Category Archives: call/ret Monitor

Posts relating the call/ret monitor reverse engineering experiment

call/ret, Without The ret

I resurrected my old call/ret experiments recently. I wish I had published more about how I did what I did 2 years ago — that’s why I started this blog, as a research journal, for my own benefit, for when I eventually return to a project after a lengthy hiatus. Fortunately, I emailed pretty thorough details to a fellow reverse engineer during the original project and still have the old email in the archives.

To refresh, the call/ret monitor watches a piece of code run and logs when function call or return instructions are executed, and where. After the fact, and combined with executable code that comes with meaningful symbol names, it generates a call graph to demonstrate where code really flows and gets around the problem of resolving indirect jumps in static disassembly listings. The original experiment assumes that for every call, there is an equal and opposite return (formally stated: num_calls == num_rets). The target I’m after right now behaves… differently. I am seeing way more calls than returns.

Obviously, there is a lot about compilers that I don’t understand. I think what I’m looking at in this situation is an artifact of C++ or perhaps its linkage from C. When I examine functions in static disassembly, there will be 7 NOP instructions after the stack frame initialization. Seems pretty innocuous. However, when I analyze the code more carefully while it’s running, I see that something — I suspect the dynamic loader — is using those 7 NOP bytes for something else. I imagine this is some common convention, and I would love to know more about it someday. But for the time being, I just want to get past this problem. In this particular situation, all that the patched code does is perform a call 5 bytes farther in the address space where a pop instruction is waiting to clear the return address that just got pushed on the stack by the call. So that’s where the massive call surplus comes from. Why the unknown entity couldn’t patch in an absolute jump is unclear.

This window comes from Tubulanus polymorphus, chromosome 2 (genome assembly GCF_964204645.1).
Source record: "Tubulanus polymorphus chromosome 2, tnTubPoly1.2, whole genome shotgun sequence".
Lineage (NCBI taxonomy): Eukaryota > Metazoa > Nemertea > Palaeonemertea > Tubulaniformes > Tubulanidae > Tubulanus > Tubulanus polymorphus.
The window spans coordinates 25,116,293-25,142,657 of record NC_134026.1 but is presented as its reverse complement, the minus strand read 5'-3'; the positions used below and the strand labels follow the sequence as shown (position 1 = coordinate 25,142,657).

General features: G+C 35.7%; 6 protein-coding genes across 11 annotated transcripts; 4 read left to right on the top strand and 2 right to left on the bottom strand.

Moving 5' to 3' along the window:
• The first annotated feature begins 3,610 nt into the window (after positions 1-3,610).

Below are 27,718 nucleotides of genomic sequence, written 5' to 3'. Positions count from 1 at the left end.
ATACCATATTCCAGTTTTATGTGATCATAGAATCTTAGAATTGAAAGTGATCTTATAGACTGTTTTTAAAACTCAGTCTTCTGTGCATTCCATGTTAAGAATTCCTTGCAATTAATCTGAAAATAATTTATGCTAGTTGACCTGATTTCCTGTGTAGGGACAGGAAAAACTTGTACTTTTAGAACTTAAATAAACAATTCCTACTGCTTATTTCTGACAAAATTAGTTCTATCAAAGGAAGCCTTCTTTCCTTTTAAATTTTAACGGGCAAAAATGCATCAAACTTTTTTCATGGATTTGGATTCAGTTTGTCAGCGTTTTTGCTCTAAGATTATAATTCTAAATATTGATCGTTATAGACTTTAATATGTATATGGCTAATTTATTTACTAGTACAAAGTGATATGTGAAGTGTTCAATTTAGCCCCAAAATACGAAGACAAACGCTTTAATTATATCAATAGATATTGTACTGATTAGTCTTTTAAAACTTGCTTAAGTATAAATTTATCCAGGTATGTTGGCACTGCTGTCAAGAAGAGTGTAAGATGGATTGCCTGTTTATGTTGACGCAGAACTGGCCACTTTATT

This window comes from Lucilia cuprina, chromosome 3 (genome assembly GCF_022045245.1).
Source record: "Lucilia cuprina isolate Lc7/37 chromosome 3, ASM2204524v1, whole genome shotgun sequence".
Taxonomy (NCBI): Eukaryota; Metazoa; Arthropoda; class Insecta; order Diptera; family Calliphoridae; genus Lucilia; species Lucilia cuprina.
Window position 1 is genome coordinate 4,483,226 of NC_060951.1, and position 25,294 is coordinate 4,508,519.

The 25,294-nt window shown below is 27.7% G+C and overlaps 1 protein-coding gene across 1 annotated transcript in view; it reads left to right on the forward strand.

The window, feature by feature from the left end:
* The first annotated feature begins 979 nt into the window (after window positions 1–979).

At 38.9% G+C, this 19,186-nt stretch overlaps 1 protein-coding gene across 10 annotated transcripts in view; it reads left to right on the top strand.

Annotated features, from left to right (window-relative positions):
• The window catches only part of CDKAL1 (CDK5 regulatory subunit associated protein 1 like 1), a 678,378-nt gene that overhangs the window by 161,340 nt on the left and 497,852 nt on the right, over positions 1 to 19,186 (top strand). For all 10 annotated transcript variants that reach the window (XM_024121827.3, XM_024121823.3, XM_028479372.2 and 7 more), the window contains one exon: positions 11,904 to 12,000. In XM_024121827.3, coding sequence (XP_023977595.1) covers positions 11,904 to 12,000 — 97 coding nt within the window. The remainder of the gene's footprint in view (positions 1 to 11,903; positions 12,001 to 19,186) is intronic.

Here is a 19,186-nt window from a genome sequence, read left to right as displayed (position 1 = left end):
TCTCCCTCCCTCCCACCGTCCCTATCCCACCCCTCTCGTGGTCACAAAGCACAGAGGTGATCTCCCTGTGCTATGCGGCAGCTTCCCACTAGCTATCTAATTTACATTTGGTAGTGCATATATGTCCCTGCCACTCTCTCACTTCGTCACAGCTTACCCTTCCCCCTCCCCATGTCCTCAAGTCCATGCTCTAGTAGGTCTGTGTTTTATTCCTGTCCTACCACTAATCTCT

Eventually, it dawned on me that the /ret half of the call/ret experiment was entirely unnecessary given the other data I already have. I have retooled the experiment with that in mind. It’s annoying to try to remember enough Perl to make this fly but it’s worth it for the resulting data visualization.

Pretty Call Graphs Based On The call/ret Monitor

Thanks for Benjamin Larsson for advising me on how to make a proper graph using Graphviz (specify a graph of type ‘prof’ vs. ‘unix’). Thus, here are some nice (and big) graphs based on the call/ret experiment at this point:

See this post (“Refining The call/ret Monitor”) for details on how the graph data is generated.

And as a bonus, I put the toolset to work analyzing Linspire’s WMV3/WMV9 decoding module. Here are some call graphs (I used the teaser trailer from Halo 2, hence the “halo2” in the filenames):

Refining The call/ret Monitor

Reverse engineering is, of course, a tedious, time-consuming, and error-prone task. It requires a lot of concentration that I either do not have or do not care to invest in the RE task. That is why so many of my RE experiments are geared toward automating the task as much as possible. To that end, I am optimistic about this call/ret monitoring experiment since it yields such a good high-level overview of an algorithm contained in a binary (with debug symbols). But it can use some improvement(s):

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Foiling The call/ret Monitor

In the grand tradition of arms races, I like to give equal time to counter-reverse engineering techniques. Colin Hill suggested an interesting way to cause trouble for my call/ret monitoring solution. Make functions that start with a long sequence of NOPs. Instead of calling the actual start address, load the starting address into a register and add a random number to the base address that still points into the NOP range. This would pollute the address space range in the output.

For die-hard, old school reverse engineers, this would also have the effect of creating paranoia of self-modifying code.